Big shots

For the second time in four months, I held my daughter as the pediatrician gave her three vaccinations. These two moments have been, by far, the most unpleasant of my brief experience as a mom.

First, I should say how much I like our pediatrician. Besides his excellent credentials and the glowing references from other moms, he's just a nice guy. I remember thinking when I interviewed him that he's a person I wouldn't mind seeing just a few hours after giving birth. He makes time for as many questions as I have and doesn't make me feel stupid -- other doctors should take note. He's really fast with the injections, but it doesn't make it any better. Josephine lets out wails unlike any other in her repertoire, which widens by the day. Part of it is clearly shock, because until that moment, she is being cuddled and played with -- but part of it is just plain, ol' physical pain. She turns red and hot. She remains fussy for days.

The pediatrician believes emphatically that the benefits of vaccines far outweigh the risks. He dismisses the possibility of a link to autism, the rate of which is much higher in New Jersey than in other states. He even endorses the much debated cervical cancer vaccine for young girls. I am not looking forward to making a decision about that -- the commercials for it turn my stomach. I have seen the pharmaceutical salespeople pitching it to my primary care physicians, and I'm just so skeptical. The next big shot for Josephine, however, is the MMR (measles, mumps and rubella), the vaccine most debated by the mothering community.

The television actor Jenny McCarthy has recently written a book about her experience in dealing with her son's diagnosis of austism. I am eager to read her book and weigh it as Josephine grows through the vaccination years, especially since we live in New Jersey. Once dismissed as a blonde bimbo and now dismissed as a wacko-mother, Jenny believes there to be a strong connection between a vaccine and her son's autism. Her general theory, as I understand it, is that a kid's system is like a big pot. Each kid has a certain amount of toxicity, allergens, etc. that will fit into her pot. Once that pot overflows, symptoms of the autism spectrum can occur. The medical community is in a huff, of course, but doesn't this theory on some level make sense?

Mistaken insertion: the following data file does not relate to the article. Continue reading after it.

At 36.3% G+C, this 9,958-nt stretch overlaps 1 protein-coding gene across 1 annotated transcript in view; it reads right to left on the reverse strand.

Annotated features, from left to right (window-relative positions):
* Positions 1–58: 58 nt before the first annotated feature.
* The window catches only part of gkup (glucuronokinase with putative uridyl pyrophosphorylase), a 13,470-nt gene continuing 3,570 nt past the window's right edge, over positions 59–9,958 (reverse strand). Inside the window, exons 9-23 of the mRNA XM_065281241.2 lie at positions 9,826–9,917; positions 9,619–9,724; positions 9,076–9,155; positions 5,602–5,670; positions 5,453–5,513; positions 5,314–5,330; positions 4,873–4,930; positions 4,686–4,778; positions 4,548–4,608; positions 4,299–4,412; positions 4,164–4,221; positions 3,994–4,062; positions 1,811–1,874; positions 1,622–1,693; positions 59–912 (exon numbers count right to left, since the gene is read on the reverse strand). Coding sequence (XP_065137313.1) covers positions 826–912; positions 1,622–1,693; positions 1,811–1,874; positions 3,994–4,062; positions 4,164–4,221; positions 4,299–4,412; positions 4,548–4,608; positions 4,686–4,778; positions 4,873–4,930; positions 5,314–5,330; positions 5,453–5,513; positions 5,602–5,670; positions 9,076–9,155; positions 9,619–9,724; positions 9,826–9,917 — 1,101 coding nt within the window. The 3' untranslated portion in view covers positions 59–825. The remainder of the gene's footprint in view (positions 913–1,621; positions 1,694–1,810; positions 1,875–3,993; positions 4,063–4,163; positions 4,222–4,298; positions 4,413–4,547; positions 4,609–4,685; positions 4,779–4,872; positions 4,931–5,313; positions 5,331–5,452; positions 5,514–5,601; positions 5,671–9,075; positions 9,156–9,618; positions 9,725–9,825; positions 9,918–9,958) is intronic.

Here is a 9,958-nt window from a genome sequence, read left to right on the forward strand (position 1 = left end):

Lately in medicine, it is what we don't know that bothers me, or rather the fact that we clearly don't know something but are given instructions as to how to deal with it. Doctors seem too eager to say that this or that is the prevention, the treatment, the cure -- even though we don't really know. We are given prescriptions upon prescriptions without looking deeper and wider at the cause of dis-ease. We are given definitive instructions based on approximated analyses, and frankly I'm not satisfied. I wonder why so many are.

As an infant, my daughter can't speak for herself, but if she could, I know she would tell me she doesn't like being vaccinated. It's not that she's worried about the trace quantities of thimerosal; it just hurts. This alone isn't a reason to avoid it, but are growing autism numbers more convincing? We just don't know. What's a mother to do? I know that I will put off the MMR for as long as possible. That way maybe her pot will be big enough to take the toxin whallop it delivers without overflowing-- and maybe by then I'll be strong enough to rock her through the pain feeling more confident in my decision.